Charles Smith writes about Fr O’Mahony creating a quasi private memorial space. One can view Fr O’Mahony not just as a priest but also an architect, landscape theorist, practical gardener and artist. O’Kane (2004, p.2) in her work on the elements that influenced demesne styles in the eighteenth century asserts that the human marks impressed on the landscape such as demesnes to small garden spots are a highly personalised view of the world as the creator viewed it and reveals personal attitudes towards philosophies and ideas of landscape. Thus, Fr O’Mahony created a composite work of art or as O’Kane (2004, p.1) alludes to, a landscape where “layered images, frames and views all add to augment the intellectual and sensual experience of place” in Gougane Barra.
The scale of the importance of ruins also seems to depend largely on a society’s response to them, in particular the immortalisation of ruins through the passing down of traditions, through various media systems. Schama (1995, p.1⁊) notes that ruins inspire a variety of responses. Images and representations constitute a key part in what Schama (1995, p.⁊) calls the ‘strata of memory’. The ruins of Gougane Barra remain active within contemporary meaning because the memory is kept alive indirectly through the medium of books, guide-books, memoirs, paintings, tourism and the changing practices of landscape design within the complex through the ages.
Artists and writers have communicated their thoughts and feelings, and hence have attempted to code, assimilate and depict Gougane Barra to the outside world, thus creating eyes for the viewer and new ways of seeing the West Cork site. Cosgrave (1998, p.2) and Read (1996, p.25) note that individual statements of landscapes turn into symbols for a universalised experience and reveal the search of the metaphorical associations of body and landscape. The spatialities and environmental relations of contemporary modern life are depicted.
The prospect of decaying grandeur is necessarily moving to those for whom the past itself consists of fragments awaiting reconstruction. An argument is presented by Schama (1995, p.396) that the greater the ruin, the greater the wonder of the onlooker. The sight of destruction gives a powerful impulse to preserve and record. It is itself conducive to a nostalgia, which can merge with concerns experienced by history. The very process of casting off the past generates nostalgia for its loss. With nostalgia for re-energized historical activity, the wonder is bound up with the human concern for the vanished or vanishing past.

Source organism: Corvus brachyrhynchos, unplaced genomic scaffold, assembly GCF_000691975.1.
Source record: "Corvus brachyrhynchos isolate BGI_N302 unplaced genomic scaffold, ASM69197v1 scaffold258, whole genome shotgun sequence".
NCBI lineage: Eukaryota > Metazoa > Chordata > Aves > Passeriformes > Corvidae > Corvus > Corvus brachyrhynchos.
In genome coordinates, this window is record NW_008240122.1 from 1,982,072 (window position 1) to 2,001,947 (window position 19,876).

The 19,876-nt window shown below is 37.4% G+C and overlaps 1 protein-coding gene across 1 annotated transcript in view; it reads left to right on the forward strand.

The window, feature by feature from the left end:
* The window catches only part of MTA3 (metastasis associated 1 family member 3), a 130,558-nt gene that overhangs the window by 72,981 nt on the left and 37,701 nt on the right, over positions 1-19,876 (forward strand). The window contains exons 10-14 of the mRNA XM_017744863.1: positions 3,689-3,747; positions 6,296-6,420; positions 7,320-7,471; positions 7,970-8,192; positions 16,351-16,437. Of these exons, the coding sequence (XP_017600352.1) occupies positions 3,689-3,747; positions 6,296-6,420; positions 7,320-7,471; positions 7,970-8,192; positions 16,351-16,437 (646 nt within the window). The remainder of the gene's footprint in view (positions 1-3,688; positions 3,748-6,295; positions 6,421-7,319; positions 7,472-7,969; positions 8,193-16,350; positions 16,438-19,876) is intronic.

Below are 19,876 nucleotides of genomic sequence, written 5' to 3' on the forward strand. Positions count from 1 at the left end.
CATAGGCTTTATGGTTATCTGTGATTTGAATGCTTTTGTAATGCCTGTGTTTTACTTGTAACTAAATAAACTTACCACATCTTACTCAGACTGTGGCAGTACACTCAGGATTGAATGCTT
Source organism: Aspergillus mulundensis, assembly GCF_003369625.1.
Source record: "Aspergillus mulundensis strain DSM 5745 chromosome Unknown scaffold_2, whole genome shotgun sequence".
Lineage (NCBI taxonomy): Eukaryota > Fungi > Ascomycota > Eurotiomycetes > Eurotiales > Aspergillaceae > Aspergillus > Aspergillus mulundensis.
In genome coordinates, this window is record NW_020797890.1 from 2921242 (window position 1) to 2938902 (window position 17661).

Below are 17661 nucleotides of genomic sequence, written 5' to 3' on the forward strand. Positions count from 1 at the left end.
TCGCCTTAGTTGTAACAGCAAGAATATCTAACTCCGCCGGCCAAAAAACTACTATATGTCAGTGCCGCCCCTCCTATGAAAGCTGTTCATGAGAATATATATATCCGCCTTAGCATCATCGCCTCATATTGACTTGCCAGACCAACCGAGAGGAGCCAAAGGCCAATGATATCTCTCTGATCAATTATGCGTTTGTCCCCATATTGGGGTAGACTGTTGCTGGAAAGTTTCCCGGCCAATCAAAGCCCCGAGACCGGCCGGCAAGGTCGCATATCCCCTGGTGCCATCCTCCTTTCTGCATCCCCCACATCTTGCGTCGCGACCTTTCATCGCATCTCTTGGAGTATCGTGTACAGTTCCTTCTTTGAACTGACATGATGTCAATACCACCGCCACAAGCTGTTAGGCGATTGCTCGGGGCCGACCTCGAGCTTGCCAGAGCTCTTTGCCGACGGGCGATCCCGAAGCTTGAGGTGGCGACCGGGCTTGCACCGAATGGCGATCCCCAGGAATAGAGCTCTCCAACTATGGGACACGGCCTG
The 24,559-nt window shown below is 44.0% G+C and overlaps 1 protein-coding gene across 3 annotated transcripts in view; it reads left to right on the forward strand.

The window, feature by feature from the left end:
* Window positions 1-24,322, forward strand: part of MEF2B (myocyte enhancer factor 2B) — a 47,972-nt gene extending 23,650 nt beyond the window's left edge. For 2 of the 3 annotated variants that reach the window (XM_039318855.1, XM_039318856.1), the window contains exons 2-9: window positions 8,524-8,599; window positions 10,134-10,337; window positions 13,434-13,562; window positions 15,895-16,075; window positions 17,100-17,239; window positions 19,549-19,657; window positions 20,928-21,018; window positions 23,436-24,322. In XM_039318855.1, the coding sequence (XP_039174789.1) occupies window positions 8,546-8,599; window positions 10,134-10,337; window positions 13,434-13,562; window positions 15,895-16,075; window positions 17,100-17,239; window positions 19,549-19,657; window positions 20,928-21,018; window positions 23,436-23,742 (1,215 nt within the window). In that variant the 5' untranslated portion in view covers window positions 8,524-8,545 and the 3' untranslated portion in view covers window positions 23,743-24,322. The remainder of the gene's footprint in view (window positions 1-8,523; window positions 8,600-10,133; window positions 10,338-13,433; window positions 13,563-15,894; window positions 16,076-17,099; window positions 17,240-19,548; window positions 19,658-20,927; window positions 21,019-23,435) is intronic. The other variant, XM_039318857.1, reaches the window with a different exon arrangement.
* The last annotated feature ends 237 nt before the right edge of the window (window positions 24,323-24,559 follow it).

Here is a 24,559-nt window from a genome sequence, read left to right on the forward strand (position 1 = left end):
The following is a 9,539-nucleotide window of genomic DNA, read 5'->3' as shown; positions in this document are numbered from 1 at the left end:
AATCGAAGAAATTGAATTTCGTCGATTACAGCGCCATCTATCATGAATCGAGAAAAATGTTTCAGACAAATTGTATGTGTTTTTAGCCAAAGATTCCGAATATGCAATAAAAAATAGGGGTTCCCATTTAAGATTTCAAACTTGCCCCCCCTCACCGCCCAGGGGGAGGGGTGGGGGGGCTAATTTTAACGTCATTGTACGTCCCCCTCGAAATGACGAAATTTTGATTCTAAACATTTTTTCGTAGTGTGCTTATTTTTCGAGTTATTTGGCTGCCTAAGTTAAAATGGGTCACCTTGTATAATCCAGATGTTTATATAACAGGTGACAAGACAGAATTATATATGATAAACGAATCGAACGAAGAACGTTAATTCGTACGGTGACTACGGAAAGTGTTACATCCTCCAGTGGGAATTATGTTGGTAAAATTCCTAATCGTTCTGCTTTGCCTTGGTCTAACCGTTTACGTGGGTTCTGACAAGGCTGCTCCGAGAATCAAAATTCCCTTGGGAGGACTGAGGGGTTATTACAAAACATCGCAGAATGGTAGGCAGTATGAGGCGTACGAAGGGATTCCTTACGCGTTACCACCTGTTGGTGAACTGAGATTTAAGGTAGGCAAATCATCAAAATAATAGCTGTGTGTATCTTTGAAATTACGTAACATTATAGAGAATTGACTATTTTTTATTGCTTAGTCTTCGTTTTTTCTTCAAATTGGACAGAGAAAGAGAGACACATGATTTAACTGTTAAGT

Edensor (2005a, p. 829) argues that ruins provoke in the mind an urge to question their significance. Ruins challenge the viewer to make sense of them as they provoke a search for their meaning. From surveys and several hours of filmed interviews with visitors to the Gougane Barra pilgrimage island across a series of days in September 2009 and September 2011, many seem to come searching for something, something meaningful, a quest for understanding, quietness and escape and perhaps a journey inwards.
The idea of a timeless present is played out in George Petrie’s early nineteenth century painting of Gougane Barra. In the early nineteenth century, Anglo-Irish painters like Petrie developed approaches to landscape paintings deriving his style from a wide European tradition. Thomas Gainsborough looked back to Rubens while J.W. William Turner drew on his knowledge of Dutch marine painting, yet both went on to develop free and personal styles of painting. Irish landscape art tended to look to English models (Hamilton, 1997; Wolf, 2008).
George Petrie (1790-1866) was an important landscape painter of his day of the Irish landscape. He devoted himself to landscape painting in watercolours. In 1818 during a tour in the west of Ireland, he visited Clonmacnoise in the Irish midlands and copied the inscriptions on monuments and made drawings of over three hundred of them. From that point on he applied himself to the study of Irish history and antiquities. He began to explore people’s memories and native Irish cultural traditions as he found them in the historic fabric of old monuments and buildings in the four corners of Ireland (Murray, 2004).
Petrie’s appreciation of landscape was deeply indebted to William Wordsworth. He also had a constant awareness of the continuity between living folk art and antiquity. Petrie’s work explored the Irish space and landscape as an echo chamber informed by the lingering memories of native cultural traditions and antiquities. He read the Irish social landscape as a record of the country’s ancient Gaelic culture. Petrie proclaimed his cultural view of the Irish landscape as a repository for Irish antiquity (Murray, 2004).